Some stereo music and liquid libations served directly to our seats on the couch later we remained unsure of our energy levels. I left the gathering to stoop on my gargoyle perch outside. It was too beautiful of a night to waste inside. The rest of the posse felt similarly. They joined the battle, unleashing a Super Smash Brothers style force with day glo hoops and those dastardly hot pink nunchuks. The beating was a massage that would continue throughout the nightly walk. Domino and her pan like friend brought us to gyrations outside, clanging street signs and newspaper vending machines with our sticks. The dead club would jump tonight. The DJ thought it was his own fault. Down the streets we sparred without bruising. We found the end and kept going. We looped the circle through the back alleys where topless dancers have an entrance to their stage. We united with more of the crew. We danced with fae. Blake has his own name for these creatures. He calls them Serendipity.

We stopped along the waterway to watch the falls careen off the ledge on our way home from the night. By this time golf cart security guards had reestablished their boundaries. They found us before we could play and explained that they were cool with us having fun, but it had to be in a designated area. This was not the place. We walked along the banks until we found one. Under the library on the other side, a Frisbee throwing celebration commenced. We hollered the Mardi Gras anthem at them from our vantage. “Throw me something, Mister.” They did. The first launch established my credibility as a dedicated servant of disc retrieval. It almost made it, but a post balked the completion. Down to the stream of heavy flow it fell. A moment of consideration was all that was necessary for my mind to track the trajectory of the current. It would be pushed to the side. I could get this. I stepped to it. It swept out missing my hand. I stepped again and then again. I was wet now. A little more wet would do me fine for the sake of this fun. I had not had a chance to throw it yet. Success. They cheered from the other side. They lauded my bravery with enthusiastic kudos. Back and forth the yellow saucer flew across the creek staying dry until the famous last words were spoke. “This is my last one.” It was. I missed. It went down. They did not have the shore to bring their feet to the edge. Their bank was high. The game was over.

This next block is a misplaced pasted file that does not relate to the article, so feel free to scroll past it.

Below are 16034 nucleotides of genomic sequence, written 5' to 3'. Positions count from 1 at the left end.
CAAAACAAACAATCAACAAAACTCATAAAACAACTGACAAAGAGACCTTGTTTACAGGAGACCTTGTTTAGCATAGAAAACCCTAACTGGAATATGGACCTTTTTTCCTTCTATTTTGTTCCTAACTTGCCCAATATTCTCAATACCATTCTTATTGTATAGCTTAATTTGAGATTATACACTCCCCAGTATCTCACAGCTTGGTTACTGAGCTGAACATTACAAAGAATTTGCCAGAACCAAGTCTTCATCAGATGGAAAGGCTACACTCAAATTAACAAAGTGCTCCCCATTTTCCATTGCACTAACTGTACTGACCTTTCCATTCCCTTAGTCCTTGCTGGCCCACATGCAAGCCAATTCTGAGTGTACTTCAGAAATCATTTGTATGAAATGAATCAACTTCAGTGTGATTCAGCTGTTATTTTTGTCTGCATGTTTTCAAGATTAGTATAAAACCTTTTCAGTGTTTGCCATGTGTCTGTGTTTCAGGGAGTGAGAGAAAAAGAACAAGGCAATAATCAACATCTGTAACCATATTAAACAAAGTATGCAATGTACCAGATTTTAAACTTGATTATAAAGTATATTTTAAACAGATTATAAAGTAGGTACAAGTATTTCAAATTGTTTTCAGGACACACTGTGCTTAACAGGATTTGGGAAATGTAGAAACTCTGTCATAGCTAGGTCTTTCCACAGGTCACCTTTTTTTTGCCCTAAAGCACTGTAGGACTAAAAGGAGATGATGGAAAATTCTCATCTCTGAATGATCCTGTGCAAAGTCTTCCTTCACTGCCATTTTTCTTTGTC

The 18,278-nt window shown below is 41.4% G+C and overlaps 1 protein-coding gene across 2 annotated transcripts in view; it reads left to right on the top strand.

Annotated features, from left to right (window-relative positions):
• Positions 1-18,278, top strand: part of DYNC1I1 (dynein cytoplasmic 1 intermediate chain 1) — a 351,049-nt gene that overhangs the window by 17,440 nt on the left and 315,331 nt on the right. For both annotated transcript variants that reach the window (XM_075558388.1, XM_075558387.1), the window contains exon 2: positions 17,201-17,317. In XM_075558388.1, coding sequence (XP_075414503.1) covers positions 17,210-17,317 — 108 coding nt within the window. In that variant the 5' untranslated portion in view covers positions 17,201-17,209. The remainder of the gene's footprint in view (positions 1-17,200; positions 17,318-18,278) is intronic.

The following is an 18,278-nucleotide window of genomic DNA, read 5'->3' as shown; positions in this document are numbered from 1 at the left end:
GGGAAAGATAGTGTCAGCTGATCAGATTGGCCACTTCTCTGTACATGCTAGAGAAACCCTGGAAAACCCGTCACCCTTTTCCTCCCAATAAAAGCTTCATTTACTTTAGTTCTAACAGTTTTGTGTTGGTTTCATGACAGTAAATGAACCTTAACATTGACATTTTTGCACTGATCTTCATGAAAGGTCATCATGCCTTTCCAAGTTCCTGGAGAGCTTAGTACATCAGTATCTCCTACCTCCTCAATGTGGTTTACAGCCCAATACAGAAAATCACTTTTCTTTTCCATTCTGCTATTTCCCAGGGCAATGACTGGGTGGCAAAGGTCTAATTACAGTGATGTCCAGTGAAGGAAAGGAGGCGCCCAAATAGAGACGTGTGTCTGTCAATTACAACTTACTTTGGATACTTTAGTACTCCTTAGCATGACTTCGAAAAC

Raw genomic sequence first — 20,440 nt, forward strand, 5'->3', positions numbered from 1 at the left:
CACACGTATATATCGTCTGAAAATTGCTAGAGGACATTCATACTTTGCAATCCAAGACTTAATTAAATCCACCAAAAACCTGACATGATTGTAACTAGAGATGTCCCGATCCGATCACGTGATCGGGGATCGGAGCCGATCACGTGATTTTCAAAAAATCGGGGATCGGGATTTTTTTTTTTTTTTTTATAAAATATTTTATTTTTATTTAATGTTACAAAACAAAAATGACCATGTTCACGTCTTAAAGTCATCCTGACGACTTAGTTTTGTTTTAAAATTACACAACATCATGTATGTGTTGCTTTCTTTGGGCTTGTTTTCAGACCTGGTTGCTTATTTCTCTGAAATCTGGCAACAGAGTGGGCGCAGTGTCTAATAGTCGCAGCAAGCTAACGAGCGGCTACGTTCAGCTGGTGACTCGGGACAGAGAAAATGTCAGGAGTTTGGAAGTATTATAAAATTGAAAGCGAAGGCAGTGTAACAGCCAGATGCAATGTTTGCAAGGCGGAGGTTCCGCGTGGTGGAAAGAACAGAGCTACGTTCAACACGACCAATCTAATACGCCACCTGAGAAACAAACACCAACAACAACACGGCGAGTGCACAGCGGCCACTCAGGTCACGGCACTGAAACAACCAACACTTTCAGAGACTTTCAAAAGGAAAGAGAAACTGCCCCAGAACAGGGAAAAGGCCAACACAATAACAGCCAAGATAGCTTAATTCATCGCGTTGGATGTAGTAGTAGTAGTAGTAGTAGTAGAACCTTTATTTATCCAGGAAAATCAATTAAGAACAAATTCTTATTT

(I will put links on later. I have to go experience sunday now.)

Going to a Happy place with a group of Gay Men

Posted in beer, blog, boulder, colorado, faeries, life with tags , , , , , , , , , , , , on May 29, 2010 by tymora42

To be clear, Happy is a bar down the street from my place in Boulder that specializes in making drinks. Gay Men are homosexuals, meaning they like intimate relationships with same sex partners. I have no issue with either except that at times they both can be a bit frou-frou.

I had never been inside Happy, although I have walked by it many of times and heard stories about the thousands of drinks the bartenders are required to have in their memory banks before an application would even be looked upon. These are not a set roll call of booze mixings, but rather a sheer quantity of knowledge and artistic talent ala Tom Cruise in Cocktail without all of the theatrics. Had there not been an onrush of gay men quadrupling the normal weekend crowd size, and I mean the whole weekend, not just one night multiplied by four, I would have ordered the Pan Galactic Gargle Blaster only to see if they could make it. As it was, the Sushi menu of drinks was dropped to the Happy Hour list with dinner time prices.